Here in the Pakistani city of Mardan, displaced families are starting to move home after nearly three months sweltering in the hot tents of makeshift camps.
Two days ago, I visited one spontaneous camp of 250 people — who'd fled from intense fighting between government troops and Taliban militants — living in the yard of a brick factory in a neighboring district. The owner of the factory simply opened up his gates when he saw families trudging along the road as they fled the turmoil of the Swat Valley. When electricity failed and the electrically-powered water pump wouldn't work, he opened his home so that everyone — 250 people — could have water, which is critical in the ferocious 105 degree heat.
It's hard to fully fathom the depth of generosity that so many host families have displayed, even as their guests have ended up staying for months. Nearby in the village of Lundkhwar, 170 people are camping at a girl's middle school. When I visited, most of them were returning from a wedding, having been invited by a kind member of the host community.
Mercy Corps has worked to provide additional temporary latrine and washing facilities, hand pumps and — perhaps most importantly — sheltered, shaded areas where our teams help children play in safety. In addition to the heat and discomfort of living in tents with just a few household items, perhaps the toughest daily reminder of displacement for families is the tedium that can lead to hopelessness and acting out by the kids. in the brick factory, almost 80 kids were in the two play shelters, working puzzles and looking at picture books. The families in this brick yard are from Matta, one of the toughest and hardest-hit areas in the northern part of Swat.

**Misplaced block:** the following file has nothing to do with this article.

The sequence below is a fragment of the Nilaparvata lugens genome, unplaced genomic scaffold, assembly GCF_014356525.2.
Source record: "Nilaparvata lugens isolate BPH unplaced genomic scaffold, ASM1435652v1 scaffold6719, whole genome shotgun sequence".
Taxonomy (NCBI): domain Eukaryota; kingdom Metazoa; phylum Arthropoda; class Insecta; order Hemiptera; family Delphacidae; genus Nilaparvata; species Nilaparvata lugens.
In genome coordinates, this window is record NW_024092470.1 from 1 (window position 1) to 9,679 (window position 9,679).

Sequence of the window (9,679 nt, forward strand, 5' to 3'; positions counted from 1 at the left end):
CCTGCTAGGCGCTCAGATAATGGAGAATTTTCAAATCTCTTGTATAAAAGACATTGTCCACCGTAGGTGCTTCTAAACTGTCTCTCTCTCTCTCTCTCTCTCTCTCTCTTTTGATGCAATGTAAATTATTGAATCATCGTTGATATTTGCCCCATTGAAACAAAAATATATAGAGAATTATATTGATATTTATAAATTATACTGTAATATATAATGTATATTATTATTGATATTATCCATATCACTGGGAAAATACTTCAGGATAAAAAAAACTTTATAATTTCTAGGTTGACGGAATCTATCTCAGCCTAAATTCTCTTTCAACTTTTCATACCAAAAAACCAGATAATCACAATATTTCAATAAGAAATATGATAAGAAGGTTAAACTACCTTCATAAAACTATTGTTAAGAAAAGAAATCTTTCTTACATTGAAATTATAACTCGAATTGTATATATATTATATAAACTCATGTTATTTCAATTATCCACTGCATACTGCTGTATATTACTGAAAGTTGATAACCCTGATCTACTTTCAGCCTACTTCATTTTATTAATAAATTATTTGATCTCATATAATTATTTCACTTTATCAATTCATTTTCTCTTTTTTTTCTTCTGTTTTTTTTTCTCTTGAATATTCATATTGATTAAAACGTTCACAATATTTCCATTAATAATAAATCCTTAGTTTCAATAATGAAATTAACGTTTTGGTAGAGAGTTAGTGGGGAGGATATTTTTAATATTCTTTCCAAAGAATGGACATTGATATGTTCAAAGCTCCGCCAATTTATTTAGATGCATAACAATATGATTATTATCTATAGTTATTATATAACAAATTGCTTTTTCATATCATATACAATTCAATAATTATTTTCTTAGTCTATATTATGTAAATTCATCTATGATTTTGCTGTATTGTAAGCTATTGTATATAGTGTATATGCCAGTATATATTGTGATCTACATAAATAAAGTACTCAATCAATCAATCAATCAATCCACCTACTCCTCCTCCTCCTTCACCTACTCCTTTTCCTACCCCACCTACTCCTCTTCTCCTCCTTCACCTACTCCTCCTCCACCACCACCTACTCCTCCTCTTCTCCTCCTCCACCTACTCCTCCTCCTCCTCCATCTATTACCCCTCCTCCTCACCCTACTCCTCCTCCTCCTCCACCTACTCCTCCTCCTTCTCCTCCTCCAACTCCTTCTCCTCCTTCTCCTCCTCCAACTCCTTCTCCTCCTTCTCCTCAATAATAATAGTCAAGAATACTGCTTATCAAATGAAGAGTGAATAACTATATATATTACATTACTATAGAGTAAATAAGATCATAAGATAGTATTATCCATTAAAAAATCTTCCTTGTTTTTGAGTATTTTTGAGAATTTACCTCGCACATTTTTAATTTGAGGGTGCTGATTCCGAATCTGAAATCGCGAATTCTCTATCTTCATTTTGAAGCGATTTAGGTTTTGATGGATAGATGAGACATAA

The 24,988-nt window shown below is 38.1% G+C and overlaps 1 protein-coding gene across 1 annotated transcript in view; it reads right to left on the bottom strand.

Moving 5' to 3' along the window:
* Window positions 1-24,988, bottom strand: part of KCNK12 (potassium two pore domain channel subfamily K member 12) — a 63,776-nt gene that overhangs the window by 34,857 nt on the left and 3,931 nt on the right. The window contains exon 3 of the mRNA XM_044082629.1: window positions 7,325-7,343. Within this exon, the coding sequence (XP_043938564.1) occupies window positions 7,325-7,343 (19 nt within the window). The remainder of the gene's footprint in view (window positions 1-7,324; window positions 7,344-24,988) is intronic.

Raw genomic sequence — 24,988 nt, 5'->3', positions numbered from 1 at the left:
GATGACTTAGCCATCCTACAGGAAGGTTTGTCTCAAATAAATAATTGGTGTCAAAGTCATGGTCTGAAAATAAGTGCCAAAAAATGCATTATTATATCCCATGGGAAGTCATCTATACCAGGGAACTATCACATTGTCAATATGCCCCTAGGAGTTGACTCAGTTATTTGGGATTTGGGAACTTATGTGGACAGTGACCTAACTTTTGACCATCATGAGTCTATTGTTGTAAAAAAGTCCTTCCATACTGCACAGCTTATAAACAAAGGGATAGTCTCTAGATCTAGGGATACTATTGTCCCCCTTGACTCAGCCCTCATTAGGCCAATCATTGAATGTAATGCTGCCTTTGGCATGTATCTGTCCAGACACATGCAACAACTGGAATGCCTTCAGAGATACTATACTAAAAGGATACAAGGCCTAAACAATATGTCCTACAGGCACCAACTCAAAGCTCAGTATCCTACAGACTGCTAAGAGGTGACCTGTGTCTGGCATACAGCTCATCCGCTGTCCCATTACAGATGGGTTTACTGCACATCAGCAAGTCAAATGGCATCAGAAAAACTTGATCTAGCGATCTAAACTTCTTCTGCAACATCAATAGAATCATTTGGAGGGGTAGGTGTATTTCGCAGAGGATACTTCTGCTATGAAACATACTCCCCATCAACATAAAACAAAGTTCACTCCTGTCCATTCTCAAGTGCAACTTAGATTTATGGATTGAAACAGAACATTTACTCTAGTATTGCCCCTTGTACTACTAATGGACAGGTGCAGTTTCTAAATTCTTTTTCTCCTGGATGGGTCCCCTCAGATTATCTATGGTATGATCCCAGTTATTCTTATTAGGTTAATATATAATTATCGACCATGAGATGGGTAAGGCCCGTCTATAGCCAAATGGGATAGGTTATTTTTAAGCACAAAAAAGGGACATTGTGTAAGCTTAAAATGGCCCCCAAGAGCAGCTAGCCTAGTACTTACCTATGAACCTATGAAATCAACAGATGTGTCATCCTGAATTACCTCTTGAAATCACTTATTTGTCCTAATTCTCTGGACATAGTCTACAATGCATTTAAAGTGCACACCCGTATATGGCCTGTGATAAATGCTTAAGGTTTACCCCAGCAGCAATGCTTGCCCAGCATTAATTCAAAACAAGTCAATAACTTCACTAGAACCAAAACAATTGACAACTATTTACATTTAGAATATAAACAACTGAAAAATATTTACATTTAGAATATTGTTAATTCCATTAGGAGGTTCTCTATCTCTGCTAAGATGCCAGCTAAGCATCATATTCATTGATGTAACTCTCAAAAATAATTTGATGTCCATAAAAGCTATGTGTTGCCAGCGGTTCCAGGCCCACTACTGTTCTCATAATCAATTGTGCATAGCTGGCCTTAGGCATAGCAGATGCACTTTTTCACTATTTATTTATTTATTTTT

It has not yet been fully declared open for return, so they may have another week or two before they can begin their journey home like so many of their neighbors already have.